One of the ways that we are trying to drive recognizability of the label is to recruit companies which are willing to promote the label to their consumers. Even though we have a tiny marketing budget, it snowballs by harnessing the marketing of our certified companies – which benefits everybody since the more people who know about the label, the more people want it, and the more value it drives. It’s all about having that consumer demand first, and then when more companies see consumer demand, they’ll respond by wanting the label for themselves.
We’ve benefited from early adopters who were willing to jump into this before anyone knew what Climate Neutral was. We now have 105 certified companies.
To get to the next level, we have to jump to the second step; the companies have to want it. Many companies want to do something about climate change abstractly but they don’t have the resources to do it comprehensively. We come to them with a clear process of outlined steps, time expectations, and an approachable budget. Not to mention a simple vocabulary of pre-defined carbon neutrality branding.
Today, companies have very few tools to measure their carbon footprint in a credible way without hiring a consultant. Hiring a footprinting consultant doesn’t feel worth it – they cost $30,000 to $40,000 and you’re left with an estimate that’s plus or minus 15% with no actionable next steps. We’ve built a piece of software designed to accurately and quickly get companies some basic fluency in carbon emissions and pin down their carbon footprint. It’s been amazingly eye opening to see how little you have to do to provide a lot of value in this space because the toolbox is essentially empty.
The final piece is to demystify carbon offsets themselves. We work with experts at the top levels of the carbon offset NGO and consulting worlds to define a set of standards and a common approach across all of our companies to build trust that the money that companies are putting into carbon neutrality is actually having positive impact and being put to good use.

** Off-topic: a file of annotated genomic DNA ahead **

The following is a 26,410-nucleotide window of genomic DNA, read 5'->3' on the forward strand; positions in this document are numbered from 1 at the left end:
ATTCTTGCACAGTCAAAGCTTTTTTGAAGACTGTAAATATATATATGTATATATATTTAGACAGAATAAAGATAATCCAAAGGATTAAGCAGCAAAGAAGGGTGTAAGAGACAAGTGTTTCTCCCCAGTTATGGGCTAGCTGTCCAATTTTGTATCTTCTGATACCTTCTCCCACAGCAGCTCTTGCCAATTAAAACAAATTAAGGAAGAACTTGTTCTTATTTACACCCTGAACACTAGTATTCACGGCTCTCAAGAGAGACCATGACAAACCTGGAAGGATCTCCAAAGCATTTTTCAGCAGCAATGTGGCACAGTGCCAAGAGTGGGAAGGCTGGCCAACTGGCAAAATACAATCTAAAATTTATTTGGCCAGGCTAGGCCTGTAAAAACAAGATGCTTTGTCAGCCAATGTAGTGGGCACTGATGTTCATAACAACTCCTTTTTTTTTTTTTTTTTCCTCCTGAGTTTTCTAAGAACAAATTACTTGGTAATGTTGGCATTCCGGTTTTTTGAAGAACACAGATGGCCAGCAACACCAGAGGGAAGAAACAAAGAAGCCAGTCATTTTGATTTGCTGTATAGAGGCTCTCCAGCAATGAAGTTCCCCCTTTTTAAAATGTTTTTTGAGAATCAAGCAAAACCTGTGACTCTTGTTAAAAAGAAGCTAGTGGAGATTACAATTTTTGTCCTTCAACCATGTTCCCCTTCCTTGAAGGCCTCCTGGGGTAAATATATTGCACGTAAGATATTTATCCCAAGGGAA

Once we’ve shown companies what offsetting quantity they’re targeting, the key thing is to make sure that the money goes toward real impact. We have relationships with many project developers and brokers in identifying available supply that meets our criteria and portfolio allocation requirements. The rest of the process is pretty straightforward. We review the inventory, negotiate on the contract and price point, allocate the projects between our companies’ pooled demand, and make the purchase. I’d say that the voluntary market is pretty strong in terms of total supply and quality of the brokers. There are even a handful of exchanges that are attempting to add liquidity to the market to make it look more like commodity exchange.
We take this seriously and actually have two advisory committees that guide our assessment standards. Even though the voluntary market is tiny in overall demand today, we want to be an arbiter of what should and shouldn’t be done with carbon credits in the future marketplace when this inevitably scales. Recognizing that the market today isn’t perfect, we’re working to improve quality through buying credits with the following 6 characteristics:
We target $5/ ton which is reflective of where most of the market is to date. We stay away from credits priced at $.60 to $0.70/ ton which have been on the shelf for a while from the UN Clean Development Mechanism. Likewise, it’s hard to find at scale significantly more expensive projects in the $30 to $40/ ton range, and we’re buying in volume.